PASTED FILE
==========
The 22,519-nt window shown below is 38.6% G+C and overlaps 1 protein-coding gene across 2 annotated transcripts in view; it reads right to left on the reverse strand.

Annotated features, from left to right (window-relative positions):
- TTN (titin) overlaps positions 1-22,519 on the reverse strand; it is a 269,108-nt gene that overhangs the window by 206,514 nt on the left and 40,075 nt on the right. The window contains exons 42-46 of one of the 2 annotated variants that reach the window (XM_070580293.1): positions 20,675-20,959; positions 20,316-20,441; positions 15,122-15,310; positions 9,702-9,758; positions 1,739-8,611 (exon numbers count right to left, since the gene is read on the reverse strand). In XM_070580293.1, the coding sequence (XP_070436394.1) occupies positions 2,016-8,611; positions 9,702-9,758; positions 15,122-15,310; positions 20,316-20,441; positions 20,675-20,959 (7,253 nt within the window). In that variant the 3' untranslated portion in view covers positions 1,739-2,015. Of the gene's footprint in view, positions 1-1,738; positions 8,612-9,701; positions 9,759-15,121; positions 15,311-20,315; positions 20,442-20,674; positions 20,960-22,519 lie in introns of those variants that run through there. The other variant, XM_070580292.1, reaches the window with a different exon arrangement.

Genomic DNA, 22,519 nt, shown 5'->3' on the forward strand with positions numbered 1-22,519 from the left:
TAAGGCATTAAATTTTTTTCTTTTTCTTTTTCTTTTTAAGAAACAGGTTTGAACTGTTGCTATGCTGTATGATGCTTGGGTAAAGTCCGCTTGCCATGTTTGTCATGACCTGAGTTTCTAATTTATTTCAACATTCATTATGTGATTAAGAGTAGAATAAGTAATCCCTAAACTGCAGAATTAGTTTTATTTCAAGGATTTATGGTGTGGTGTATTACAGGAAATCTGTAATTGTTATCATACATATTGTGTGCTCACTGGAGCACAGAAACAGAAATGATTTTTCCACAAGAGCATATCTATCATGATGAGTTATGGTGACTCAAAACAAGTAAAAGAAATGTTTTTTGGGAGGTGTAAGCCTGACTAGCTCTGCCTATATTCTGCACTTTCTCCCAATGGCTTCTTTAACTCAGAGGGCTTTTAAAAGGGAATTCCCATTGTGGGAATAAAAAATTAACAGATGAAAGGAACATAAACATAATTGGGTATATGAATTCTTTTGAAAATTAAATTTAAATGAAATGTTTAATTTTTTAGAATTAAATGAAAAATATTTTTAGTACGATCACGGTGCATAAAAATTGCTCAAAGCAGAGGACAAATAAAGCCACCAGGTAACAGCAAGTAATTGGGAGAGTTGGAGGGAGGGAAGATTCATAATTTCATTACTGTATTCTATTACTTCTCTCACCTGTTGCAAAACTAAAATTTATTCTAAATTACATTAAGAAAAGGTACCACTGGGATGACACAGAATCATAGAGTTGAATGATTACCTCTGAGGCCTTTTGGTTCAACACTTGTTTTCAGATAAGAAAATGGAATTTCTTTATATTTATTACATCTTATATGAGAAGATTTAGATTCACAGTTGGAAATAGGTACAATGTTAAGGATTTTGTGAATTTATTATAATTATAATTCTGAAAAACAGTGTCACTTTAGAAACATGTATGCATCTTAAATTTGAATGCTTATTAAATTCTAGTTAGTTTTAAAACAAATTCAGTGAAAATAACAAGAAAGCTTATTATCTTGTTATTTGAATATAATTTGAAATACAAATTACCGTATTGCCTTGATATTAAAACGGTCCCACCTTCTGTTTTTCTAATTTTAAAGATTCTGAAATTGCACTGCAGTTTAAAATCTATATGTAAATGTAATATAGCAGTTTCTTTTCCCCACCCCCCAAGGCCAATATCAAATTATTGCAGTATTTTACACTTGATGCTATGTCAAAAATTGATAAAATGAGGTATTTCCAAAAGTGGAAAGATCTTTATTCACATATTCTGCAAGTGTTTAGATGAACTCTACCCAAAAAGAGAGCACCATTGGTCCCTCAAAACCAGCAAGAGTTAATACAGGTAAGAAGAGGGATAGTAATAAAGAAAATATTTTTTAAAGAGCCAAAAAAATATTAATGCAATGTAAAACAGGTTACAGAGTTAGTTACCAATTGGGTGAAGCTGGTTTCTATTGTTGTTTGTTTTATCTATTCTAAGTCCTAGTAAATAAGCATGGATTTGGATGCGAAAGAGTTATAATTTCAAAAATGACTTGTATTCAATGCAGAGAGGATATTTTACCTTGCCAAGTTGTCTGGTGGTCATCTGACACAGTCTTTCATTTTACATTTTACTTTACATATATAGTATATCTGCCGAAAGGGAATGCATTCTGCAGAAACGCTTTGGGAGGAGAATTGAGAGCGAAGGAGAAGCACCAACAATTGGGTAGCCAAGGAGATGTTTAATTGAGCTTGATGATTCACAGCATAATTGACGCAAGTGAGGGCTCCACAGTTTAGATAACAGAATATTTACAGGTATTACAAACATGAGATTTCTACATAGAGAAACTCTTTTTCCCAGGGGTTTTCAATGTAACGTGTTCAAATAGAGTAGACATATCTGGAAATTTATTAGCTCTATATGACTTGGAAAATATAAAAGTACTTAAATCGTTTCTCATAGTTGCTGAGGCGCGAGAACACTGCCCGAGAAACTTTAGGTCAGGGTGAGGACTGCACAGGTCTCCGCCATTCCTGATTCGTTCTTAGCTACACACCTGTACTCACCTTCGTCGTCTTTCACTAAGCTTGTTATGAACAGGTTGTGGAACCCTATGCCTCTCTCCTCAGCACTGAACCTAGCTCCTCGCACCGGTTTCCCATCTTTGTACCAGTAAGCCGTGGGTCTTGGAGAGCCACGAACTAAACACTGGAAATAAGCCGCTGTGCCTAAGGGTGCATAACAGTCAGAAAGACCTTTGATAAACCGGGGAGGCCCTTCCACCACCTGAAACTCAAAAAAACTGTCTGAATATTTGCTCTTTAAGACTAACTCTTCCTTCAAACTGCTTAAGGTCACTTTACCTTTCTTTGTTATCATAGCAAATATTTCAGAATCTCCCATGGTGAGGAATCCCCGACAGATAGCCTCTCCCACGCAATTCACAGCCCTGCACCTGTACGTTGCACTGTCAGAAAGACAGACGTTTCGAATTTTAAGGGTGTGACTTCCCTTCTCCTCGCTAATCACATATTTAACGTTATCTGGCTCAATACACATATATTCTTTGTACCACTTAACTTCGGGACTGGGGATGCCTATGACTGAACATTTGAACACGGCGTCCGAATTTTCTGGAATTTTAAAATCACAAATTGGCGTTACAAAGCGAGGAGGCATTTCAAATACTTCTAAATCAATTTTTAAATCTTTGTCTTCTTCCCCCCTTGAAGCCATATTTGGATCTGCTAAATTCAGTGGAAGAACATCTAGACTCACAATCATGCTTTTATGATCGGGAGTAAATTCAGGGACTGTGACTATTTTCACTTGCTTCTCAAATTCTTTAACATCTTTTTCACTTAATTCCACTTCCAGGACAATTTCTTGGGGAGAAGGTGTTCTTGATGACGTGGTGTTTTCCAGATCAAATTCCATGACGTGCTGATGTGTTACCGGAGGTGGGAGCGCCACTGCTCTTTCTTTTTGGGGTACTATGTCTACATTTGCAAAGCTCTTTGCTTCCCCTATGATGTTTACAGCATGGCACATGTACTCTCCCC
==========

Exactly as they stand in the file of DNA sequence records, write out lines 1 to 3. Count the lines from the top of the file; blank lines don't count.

The 22,519-nt window shown below is 38.6% G+C and overlaps 1 protein-coding gene across 2 annotated transcripts in view; it reads right to left on the reverse strand.

Annotated features, from left to right (window-relative positions):
- TTN (titin) overlaps positions 1-22,519 on the reverse strand; it is a 269,108-nt gene that overhangs the window by 206,514 nt on the left and 40,075 nt on the right. The window contains exons 42-46 of one of the 2 annotated variants that reach the window (XM_070580293.1): positions 20,675-20,959; positions 20,316-20,441; positions 15,122-15,310; positions 9,702-9,758; positions 1,739-8,611 (exon numbers count right to left, since the gene is read on the reverse strand). In XM_070580293.1, the coding sequence (XP_070436394.1) occupies positions 2,016-8,611; positions 9,702-9,758; positions 15,122-15,310; positions 20,316-20,441; positions 20,675-20,959 (7,253 nt within the window). In that variant the 3' untranslated portion in view covers positions 1,739-2,015. Of the gene's footprint in view, positions 1-1,738; positions 8,612-9,701; positions 9,759-15,121; positions 15,311-20,315; positions 20,442-20,674; positions 20,960-22,519 lie in introns of those variants that run through there. The other variant, XM_070580292.1, reaches the window with a different exon arrangement.